Scots Venture Capital in Q3 rebound with £202m deals

Graeme Williams, KPMG Head of Corporate Finance M&A for Scotland

The value of venture capital (VC) invested into Scotland’s start-ups rebounded significantly in the third quarter of 2023 due to a handful of high value deals, despite the overall market continuing to experience a slowdown, according to KPMG’s latest Venture Pulse report.

During the third quarter of this year, 28 deals worth a combined £202 million took place, the highest value quarter in Scotland since Q2 of 2022 when £325 million was recorded over 45 deals.

However, despite the spike in values in Q3, 2023 is set to be significantly quieter than previous years for Scottish VC investment.

The value of the first three quarters of this year stands at £335 million, significantly lower than the same totals for 2021 (£529 million) and 2022 (£623 million), when the market was extraordinarily busy following the pandemic.

Standout deals in Scotland during the quarter include alternative meat start-up ENOUGH which raised €40 million in equity to help bring more plant-based chicken, mince and dairy products to supermarkets and fast-food chains.

Elsewhere, Glasgow based chemistry pioneer Chemify secured £36 million of Series A funding to develop its technology to make complex molecules on demand.

And Oban based Oceanium secured $2.6 million in funding to scale up its technology to meet market demand for its seaweed material.

Graeme Williams, Head of Corporate Finance M&A for Scotland at KPMG UK, said: “Q3 has been an outlier for VC investment in Scotland this year, mainly due to a handful of higher value deals taking place.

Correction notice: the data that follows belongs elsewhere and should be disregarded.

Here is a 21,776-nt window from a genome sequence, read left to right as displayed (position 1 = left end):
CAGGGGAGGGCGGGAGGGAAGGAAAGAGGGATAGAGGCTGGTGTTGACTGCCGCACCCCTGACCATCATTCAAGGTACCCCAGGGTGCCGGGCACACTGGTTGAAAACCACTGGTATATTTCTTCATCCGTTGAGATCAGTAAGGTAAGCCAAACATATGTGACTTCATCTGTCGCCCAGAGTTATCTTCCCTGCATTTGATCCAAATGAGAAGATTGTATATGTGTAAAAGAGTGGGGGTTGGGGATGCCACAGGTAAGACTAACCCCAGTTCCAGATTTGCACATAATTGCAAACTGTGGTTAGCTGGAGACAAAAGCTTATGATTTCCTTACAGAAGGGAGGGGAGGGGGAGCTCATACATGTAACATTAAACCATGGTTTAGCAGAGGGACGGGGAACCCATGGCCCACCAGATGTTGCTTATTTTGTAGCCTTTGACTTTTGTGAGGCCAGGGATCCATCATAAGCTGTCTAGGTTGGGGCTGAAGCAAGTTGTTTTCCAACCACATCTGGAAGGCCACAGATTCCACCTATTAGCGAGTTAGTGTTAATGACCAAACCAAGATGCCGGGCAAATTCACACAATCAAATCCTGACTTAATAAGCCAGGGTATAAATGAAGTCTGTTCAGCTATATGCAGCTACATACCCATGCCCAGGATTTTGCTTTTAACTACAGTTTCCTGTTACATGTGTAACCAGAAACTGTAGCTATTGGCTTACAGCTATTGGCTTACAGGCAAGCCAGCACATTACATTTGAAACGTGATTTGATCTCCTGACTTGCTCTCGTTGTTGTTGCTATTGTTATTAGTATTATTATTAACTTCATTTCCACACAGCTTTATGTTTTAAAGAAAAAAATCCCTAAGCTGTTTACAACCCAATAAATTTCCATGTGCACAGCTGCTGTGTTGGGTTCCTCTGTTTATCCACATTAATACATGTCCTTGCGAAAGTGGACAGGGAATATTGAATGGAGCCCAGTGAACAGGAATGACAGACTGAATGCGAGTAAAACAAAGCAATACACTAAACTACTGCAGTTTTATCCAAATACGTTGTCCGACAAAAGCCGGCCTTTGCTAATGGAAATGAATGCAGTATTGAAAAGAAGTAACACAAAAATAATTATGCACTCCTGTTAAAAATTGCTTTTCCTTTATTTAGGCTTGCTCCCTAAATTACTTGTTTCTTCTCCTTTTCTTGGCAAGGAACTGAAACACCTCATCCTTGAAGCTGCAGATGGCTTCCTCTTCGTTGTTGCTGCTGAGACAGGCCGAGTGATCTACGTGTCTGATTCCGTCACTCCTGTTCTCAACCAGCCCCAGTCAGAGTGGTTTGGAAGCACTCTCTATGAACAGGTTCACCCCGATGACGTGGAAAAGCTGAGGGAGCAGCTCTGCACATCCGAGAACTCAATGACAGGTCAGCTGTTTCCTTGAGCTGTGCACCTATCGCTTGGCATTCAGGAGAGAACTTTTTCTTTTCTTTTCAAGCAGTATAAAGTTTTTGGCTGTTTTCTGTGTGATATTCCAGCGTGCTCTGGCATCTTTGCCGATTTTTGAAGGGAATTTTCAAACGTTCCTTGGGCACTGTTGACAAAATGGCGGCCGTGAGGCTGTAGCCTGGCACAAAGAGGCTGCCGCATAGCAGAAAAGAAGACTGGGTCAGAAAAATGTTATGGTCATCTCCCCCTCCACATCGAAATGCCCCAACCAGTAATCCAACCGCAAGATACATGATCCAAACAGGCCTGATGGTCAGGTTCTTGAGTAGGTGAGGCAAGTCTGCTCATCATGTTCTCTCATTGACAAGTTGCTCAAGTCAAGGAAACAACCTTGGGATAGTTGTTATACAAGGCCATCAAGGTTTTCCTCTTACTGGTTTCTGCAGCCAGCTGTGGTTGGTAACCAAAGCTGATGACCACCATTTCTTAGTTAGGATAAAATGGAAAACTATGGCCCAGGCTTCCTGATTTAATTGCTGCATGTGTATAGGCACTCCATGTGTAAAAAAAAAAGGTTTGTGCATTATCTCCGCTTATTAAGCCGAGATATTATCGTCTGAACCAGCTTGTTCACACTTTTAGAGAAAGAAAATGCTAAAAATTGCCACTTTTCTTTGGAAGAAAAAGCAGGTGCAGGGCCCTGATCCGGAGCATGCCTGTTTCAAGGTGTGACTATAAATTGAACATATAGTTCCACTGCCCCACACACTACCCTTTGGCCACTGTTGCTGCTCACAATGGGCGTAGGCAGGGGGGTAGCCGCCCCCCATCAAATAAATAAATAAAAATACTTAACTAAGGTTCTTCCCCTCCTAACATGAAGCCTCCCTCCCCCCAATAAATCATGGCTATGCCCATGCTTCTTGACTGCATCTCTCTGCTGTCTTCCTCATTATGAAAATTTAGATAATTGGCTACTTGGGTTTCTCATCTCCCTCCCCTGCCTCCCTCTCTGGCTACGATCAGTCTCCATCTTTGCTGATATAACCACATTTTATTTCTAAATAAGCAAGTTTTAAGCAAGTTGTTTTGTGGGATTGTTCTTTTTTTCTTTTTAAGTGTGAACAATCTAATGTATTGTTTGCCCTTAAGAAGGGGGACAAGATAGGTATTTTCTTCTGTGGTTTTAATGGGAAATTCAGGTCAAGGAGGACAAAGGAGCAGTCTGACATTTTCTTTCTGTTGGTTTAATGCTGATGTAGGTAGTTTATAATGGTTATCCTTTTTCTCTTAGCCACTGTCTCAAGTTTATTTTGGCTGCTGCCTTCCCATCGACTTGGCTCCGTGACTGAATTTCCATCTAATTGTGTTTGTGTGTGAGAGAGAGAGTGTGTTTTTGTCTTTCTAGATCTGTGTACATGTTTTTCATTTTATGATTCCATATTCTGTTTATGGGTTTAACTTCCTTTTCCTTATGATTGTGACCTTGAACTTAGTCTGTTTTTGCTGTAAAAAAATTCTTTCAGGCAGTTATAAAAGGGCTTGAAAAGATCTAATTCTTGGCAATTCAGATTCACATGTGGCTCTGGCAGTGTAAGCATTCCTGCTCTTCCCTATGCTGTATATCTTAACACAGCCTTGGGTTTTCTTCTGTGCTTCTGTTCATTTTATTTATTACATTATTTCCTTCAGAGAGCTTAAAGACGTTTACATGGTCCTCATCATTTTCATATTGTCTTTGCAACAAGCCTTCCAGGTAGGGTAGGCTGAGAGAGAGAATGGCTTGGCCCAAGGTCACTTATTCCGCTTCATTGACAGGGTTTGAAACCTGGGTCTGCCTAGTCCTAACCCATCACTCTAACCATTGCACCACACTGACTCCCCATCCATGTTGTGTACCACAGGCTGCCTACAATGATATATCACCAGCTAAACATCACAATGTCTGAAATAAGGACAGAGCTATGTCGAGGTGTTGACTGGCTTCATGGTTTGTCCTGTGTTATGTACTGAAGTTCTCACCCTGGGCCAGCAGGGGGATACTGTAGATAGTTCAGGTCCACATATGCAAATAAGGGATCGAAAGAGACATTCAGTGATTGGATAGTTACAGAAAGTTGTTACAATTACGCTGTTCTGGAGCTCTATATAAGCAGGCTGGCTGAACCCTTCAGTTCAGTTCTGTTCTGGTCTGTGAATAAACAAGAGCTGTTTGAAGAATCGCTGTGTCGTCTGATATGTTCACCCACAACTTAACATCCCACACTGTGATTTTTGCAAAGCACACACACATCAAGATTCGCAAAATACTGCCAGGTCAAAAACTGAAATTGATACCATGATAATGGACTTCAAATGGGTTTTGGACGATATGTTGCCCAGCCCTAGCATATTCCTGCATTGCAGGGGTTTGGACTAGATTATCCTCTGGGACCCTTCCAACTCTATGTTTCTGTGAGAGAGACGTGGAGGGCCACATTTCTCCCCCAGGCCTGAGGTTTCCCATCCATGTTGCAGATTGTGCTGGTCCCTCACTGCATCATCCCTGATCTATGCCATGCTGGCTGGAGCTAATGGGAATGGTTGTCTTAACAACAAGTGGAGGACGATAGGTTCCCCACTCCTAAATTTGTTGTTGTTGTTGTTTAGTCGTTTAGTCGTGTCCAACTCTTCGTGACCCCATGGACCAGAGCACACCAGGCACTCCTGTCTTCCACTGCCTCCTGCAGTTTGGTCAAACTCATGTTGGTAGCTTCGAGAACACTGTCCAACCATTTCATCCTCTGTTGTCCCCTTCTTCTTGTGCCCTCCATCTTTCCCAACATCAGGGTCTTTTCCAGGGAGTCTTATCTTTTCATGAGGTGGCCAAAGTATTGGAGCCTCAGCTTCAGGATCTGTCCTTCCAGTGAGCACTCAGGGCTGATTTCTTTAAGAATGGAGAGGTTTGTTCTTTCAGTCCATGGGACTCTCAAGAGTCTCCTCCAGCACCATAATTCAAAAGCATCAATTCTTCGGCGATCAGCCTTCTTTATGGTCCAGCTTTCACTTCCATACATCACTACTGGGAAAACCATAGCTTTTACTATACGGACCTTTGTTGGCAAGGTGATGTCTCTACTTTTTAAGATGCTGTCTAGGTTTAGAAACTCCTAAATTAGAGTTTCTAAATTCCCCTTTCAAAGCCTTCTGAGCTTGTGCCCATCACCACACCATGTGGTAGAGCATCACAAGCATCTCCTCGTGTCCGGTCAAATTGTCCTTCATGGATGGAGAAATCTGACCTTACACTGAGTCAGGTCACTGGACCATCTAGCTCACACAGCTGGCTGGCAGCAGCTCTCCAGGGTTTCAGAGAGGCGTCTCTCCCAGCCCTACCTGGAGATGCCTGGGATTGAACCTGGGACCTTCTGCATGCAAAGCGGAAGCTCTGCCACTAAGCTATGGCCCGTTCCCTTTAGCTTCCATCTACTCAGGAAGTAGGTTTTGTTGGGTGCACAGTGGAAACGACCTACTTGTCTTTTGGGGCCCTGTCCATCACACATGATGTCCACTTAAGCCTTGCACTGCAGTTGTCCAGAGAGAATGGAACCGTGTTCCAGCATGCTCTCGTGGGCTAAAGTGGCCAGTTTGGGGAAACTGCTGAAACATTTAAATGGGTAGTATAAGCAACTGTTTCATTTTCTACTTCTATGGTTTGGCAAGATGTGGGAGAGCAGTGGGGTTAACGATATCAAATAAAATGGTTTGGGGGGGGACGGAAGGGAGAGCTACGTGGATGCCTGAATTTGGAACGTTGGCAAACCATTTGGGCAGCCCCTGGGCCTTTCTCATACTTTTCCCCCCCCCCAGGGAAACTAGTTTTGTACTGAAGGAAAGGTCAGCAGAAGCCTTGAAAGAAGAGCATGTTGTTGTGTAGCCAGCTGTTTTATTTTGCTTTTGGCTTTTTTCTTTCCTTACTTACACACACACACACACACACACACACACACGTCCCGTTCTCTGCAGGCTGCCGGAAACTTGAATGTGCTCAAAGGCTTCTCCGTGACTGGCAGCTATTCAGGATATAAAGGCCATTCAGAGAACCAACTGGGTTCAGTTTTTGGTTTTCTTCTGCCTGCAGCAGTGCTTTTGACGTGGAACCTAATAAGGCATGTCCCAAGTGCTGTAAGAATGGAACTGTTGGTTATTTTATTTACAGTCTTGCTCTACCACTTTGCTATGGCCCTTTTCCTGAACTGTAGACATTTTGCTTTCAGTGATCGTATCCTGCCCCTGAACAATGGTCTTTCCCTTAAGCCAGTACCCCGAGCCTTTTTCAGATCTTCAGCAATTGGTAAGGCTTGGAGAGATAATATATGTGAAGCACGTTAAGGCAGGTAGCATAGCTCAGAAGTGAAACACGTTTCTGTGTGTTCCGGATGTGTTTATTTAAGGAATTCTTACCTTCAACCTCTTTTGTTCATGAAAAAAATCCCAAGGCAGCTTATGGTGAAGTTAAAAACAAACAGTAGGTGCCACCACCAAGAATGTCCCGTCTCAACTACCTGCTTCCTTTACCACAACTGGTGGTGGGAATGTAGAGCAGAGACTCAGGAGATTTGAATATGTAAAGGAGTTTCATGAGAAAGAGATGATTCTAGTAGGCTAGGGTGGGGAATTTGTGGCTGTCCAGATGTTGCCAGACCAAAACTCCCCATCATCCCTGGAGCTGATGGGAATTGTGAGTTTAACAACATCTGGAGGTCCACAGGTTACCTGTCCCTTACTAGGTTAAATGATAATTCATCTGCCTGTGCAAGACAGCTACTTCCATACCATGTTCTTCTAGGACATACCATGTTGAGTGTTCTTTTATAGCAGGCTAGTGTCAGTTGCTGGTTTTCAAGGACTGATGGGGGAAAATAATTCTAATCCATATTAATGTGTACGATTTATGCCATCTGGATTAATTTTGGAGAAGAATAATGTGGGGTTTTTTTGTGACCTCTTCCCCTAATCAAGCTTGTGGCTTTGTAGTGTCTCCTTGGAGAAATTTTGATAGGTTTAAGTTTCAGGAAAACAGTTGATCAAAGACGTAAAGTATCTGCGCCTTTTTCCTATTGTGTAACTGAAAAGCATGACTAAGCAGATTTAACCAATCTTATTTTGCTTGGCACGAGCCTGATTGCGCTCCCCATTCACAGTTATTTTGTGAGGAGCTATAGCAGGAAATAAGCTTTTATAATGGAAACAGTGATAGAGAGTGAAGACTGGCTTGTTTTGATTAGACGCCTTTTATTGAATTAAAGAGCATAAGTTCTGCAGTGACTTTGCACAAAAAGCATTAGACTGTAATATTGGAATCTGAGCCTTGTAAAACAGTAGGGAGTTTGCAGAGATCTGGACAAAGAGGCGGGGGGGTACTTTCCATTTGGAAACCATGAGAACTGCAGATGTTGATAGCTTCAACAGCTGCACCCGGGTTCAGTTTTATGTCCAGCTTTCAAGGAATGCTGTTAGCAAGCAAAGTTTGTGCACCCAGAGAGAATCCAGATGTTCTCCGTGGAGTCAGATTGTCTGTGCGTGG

“Given the uncertain environment including concerns about valuations, potential returns, the lack of exits, high interest rates, and other factors, the time to complete VC deals has slowed considerably across most regions of the world this year.

“Investors are adopting a more cautious approach, conducting additional levels of due diligence, and seeking companies with well-defined paths to profitability. However, businesses with a proven product, market fit, and strong customer data will continue to attract attention of investors.”

Amy Burnett, Head of KPMG Private Enterprise Access at KPMG UK, said: “Scotland remains an attractive destination for VC investors, especially given our diverse ecosystem of innovators and high performing sectors including healthcare, energy and tech.

“Investment is also finding its way beyond the central belt and north east of Scotland, with significant investments taking place in Oban, Dundee and Perth in the latest quarter.

“Scotland still has a glut of exciting scale up businesses which are continuing to push themselves to grow despite a tougher market.

“Support is there for Scotland’s innovators, including the announcement of a new £150m fund from the British Business Bank to support start-ups.

“Scottish VC fund, Par Equity, also launched a new £100m northern start-up fund earlier this year and Foresight has its own £60m fund.

“These are new avenues of funding which are undoubtedly being used, meaning the year’s final quarter could well result in a higher volume of VC deals as a result.”